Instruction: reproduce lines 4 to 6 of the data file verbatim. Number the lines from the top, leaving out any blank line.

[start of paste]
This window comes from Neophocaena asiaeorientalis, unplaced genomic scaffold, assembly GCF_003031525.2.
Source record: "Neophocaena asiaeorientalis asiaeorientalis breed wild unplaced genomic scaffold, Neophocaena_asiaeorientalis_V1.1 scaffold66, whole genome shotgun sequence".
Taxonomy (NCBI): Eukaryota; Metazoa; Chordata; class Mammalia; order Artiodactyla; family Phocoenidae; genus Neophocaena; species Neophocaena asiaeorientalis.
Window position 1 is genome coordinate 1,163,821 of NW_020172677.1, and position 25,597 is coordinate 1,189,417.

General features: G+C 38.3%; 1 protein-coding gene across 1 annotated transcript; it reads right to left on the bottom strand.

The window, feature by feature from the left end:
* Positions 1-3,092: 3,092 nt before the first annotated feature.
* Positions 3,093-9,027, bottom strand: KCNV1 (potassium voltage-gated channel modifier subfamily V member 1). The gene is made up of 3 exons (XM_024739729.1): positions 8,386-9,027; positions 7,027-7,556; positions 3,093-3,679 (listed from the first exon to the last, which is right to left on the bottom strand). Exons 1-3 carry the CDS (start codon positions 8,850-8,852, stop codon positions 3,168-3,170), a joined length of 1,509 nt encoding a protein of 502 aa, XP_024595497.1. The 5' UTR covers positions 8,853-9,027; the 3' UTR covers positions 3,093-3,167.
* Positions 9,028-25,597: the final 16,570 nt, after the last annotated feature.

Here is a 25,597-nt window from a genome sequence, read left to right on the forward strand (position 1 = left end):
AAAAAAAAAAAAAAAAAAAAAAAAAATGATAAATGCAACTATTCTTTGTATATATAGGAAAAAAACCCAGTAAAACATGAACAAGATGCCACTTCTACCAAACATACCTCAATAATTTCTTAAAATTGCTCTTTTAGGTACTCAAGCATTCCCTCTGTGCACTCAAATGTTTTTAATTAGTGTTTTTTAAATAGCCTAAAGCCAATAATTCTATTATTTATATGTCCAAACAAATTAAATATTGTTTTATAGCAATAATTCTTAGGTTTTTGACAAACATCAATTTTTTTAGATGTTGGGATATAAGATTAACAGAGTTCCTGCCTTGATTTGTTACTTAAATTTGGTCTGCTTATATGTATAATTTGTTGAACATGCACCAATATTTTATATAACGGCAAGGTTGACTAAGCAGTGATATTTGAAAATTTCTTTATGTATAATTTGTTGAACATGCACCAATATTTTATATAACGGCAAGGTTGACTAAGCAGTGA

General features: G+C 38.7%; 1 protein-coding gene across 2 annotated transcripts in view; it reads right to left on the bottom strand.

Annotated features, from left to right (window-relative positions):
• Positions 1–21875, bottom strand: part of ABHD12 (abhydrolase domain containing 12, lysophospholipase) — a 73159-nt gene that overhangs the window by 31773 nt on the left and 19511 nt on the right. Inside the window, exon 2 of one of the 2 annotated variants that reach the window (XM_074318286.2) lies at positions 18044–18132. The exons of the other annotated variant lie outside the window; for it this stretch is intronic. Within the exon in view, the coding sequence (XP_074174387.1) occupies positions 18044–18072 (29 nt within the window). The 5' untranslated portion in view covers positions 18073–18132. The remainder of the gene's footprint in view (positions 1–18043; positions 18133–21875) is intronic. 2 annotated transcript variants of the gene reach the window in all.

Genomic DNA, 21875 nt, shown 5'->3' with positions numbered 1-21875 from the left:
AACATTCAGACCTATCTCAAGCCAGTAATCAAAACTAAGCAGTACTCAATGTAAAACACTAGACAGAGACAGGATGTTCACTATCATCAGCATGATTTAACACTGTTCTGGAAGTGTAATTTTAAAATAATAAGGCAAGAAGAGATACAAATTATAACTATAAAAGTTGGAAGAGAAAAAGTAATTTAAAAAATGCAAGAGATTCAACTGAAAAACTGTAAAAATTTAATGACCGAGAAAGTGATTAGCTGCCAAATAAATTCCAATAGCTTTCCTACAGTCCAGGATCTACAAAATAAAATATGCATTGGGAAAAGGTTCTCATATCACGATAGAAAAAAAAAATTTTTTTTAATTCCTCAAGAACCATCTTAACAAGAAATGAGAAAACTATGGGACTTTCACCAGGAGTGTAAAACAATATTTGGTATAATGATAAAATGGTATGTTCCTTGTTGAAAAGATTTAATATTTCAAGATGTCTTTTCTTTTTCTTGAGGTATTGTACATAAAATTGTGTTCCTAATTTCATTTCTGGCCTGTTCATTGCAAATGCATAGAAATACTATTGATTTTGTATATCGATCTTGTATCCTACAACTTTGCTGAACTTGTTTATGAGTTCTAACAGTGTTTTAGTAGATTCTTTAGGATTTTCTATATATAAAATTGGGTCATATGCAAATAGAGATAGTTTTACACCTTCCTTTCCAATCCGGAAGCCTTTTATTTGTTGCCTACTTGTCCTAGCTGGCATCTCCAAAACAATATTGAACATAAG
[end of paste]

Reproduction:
Window position 1 is genome coordinate 1,163,821 of NW_020172677.1, and position 25,597 is coordinate 1,189,417.

General features: G+C 38.3%; 1 protein-coding gene across 1 annotated transcript; it reads right to left on the bottom strand.

The window, feature by feature from the left end: